The Preakness may be the second jewel of the Triple Crown, but it isn't second class when it comes to traditions. The race is actually older than the Kentucky Derby with the first running in 1873, but because it wasn't run in 1891-1893 the number of runnings is one less than the Derby. Although currently run two weeks after the Kentucky Derby and has been since 1969, the Preakness has been run before the Derby 11 times and on the same day as the Derby twice.
An honor guard carries the Woodlawn Vase and the trophies for the winning connections over to the winner's circle on Preakness day.
Created by Tiffany and Company in 1860 as a trophy for the now defunct Woodlawn Racing Association, the Woodlawn Vase stands 34 inches tall and weighs 29 pounds, 12 ounces and is presented each year to the winning Preakness owner. In 1983, its value was assessed at $1 million which easily makes it the most valuable trophy in American sports.
Until 1953, winners were awarded possession of the vase until the following Preakness. That all changed when A. G. Vanderbilt's Native Dancer won it but his wife did not want to take on the immense responsibility of keeping the solid silver vase safe. Now the winning owner is awarded a $30,000 sterling silver replica while the original is on display at The Baltimore Museum of Art and brought to Pimlico under guard for the annual running of the Preakness.
Black-Eyed Susans to the Winner
The blanket of Black-Eyed Susans's given to the Preakness winner each year.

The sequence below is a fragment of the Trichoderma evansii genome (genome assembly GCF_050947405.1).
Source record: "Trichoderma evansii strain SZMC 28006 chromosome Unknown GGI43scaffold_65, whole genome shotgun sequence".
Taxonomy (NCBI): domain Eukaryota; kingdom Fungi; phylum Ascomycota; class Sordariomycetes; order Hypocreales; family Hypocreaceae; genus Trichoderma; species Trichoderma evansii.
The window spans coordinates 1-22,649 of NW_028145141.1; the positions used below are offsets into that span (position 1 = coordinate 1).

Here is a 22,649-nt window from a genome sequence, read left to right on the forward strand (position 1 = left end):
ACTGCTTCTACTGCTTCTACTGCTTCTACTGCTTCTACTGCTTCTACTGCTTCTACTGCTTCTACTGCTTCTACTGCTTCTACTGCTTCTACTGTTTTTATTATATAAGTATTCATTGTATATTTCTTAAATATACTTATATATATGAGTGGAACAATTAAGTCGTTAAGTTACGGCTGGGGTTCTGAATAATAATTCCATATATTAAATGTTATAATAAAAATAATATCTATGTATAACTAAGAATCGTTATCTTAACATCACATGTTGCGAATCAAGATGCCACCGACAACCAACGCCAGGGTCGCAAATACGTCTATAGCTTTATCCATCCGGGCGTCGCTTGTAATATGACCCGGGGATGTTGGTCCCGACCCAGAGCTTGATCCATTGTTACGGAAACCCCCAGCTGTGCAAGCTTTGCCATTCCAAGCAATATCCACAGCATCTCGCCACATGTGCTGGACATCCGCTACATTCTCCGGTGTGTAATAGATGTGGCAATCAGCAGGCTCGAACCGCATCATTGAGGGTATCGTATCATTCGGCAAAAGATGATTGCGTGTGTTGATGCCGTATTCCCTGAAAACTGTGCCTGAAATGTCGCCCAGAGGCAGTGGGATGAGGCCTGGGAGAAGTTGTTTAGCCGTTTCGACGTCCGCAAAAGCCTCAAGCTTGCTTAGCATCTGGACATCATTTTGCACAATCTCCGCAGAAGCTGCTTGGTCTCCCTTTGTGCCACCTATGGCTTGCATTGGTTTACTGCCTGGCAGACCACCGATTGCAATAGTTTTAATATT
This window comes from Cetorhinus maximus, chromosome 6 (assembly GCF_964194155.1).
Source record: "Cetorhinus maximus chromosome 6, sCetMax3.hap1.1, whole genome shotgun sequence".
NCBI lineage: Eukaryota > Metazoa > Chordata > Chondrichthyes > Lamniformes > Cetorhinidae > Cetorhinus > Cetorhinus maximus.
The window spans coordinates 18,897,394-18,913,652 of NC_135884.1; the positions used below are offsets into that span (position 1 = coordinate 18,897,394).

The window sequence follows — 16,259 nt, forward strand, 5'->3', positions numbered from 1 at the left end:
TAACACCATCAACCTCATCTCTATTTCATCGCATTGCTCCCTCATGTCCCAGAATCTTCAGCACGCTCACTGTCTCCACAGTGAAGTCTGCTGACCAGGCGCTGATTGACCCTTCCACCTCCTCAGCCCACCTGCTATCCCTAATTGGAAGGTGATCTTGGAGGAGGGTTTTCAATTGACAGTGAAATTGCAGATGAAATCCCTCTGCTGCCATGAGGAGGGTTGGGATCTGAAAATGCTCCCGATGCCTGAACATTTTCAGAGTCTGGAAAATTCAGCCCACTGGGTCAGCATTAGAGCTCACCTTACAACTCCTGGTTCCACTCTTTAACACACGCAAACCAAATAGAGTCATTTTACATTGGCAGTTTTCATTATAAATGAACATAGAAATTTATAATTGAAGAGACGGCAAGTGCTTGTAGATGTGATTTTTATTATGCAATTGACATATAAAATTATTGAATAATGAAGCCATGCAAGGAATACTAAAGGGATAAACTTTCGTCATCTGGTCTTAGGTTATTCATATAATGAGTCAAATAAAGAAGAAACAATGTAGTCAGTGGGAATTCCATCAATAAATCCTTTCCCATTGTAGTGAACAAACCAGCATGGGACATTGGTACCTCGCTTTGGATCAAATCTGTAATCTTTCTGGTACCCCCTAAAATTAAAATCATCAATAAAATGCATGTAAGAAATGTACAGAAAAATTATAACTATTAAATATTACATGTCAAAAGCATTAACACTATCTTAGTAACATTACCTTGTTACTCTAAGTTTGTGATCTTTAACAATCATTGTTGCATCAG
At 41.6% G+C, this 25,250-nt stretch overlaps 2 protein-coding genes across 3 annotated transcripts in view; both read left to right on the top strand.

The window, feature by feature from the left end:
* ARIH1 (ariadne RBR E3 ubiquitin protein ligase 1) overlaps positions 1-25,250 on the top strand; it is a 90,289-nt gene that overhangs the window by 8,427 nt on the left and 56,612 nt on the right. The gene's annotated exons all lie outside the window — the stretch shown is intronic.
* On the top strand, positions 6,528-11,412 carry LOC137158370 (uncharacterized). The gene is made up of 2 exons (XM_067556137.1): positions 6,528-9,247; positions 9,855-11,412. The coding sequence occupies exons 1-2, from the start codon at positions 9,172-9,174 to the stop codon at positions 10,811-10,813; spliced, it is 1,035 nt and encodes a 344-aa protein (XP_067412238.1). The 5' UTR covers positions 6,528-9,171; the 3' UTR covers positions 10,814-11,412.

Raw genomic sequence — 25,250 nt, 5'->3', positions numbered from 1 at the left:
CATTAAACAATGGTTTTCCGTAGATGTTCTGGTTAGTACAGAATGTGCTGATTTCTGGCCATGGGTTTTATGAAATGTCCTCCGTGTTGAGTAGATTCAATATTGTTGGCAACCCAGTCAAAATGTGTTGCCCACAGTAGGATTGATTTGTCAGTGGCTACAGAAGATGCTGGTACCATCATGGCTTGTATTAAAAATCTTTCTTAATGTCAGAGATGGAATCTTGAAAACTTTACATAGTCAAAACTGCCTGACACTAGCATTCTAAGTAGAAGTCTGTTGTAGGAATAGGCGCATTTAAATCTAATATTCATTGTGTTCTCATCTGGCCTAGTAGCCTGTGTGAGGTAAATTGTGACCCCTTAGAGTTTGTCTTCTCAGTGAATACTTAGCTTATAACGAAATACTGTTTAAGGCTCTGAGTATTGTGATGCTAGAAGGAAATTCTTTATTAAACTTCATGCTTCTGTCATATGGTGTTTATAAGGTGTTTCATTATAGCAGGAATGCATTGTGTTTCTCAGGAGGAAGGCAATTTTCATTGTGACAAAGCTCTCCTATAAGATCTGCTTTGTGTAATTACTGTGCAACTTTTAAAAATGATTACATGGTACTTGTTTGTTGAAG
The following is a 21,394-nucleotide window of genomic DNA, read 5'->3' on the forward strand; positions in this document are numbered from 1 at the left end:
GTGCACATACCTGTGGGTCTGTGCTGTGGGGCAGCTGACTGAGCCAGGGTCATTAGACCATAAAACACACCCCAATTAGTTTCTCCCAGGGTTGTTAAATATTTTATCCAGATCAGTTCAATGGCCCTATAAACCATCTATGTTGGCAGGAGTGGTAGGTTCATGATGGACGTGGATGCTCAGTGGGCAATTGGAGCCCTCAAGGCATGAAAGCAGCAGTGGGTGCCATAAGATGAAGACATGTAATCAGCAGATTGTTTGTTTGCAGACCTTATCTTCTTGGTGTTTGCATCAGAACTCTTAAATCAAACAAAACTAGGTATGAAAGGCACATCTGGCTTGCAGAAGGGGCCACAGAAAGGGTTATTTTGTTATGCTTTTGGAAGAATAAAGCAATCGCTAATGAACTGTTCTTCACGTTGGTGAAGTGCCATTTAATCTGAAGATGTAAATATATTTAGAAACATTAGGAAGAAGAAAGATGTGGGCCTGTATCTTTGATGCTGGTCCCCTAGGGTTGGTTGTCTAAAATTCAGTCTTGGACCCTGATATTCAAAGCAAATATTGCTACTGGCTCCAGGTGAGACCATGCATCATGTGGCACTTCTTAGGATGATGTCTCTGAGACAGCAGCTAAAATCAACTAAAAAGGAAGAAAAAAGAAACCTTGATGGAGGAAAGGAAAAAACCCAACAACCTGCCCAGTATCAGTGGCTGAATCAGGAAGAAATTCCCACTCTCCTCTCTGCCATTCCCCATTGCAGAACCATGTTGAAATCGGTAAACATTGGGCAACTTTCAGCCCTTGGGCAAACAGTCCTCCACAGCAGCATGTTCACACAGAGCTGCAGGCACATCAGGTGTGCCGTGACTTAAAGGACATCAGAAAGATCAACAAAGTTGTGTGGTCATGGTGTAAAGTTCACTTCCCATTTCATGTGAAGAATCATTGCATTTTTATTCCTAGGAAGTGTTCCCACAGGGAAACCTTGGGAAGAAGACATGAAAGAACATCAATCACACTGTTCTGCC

A long-standing Preakness tradition is to drape a blanket of Black-Eyed Susans across the shoulders of the winning horse. The black and yellow colors of the flowers are also the state colors and the color theme for the Preakness every year.
The 18x90 inch blanket takes three people two full days to create. First a layer of greenery is attached to a perforated spongy rubber base. Then more than 80 bunches of Viking poms are strung together on flocked wire and woven into holes in the base. The ends of the wire are snipped closely and the back of the entire blanket is covered with thick felt.
Because Black-Eyed Susans do not bloom until June in Maryland, Viking poms stand in for them now, although in the past they used daisies with the centers painted black to recreate the correct appearance. The blanket is then sprayed with water and refrigerated until it is presented to the winner on Preakness day.
The Cupola and Weather Vane
The old clubhouse cupola which is the Preakness winner's circle.
For a fashionable segment of racing fans from 1870 to 1966, there was no other place to be on Preakness day than the sprawling Victorian building known as the Old Clubhouse. Decorated with gleaming wood floors it included numerous sitting rooms, a wrap-around porch and was topped with an ornate cupola. The structure, which stood at the foot of the homestretch, was destroyed in June 1966 along with many irreplaceable pieces of memorabilia, paintings, and history. A replica of the destroyed building's cupola now sits in the infield and is used for the Preakness winner's circle celebration.
As soon as the Preakness winner has been declared official, a painter is lifted up to the top of the replica Old Clubhouse copula in the winner's circle by a cherry picker crane to paint the weather vane. The colors of the winner's silks and the horse's color are applied to the jockey and horse on the weather vane, and it remains that way until the next year's Preakness winner is crowned.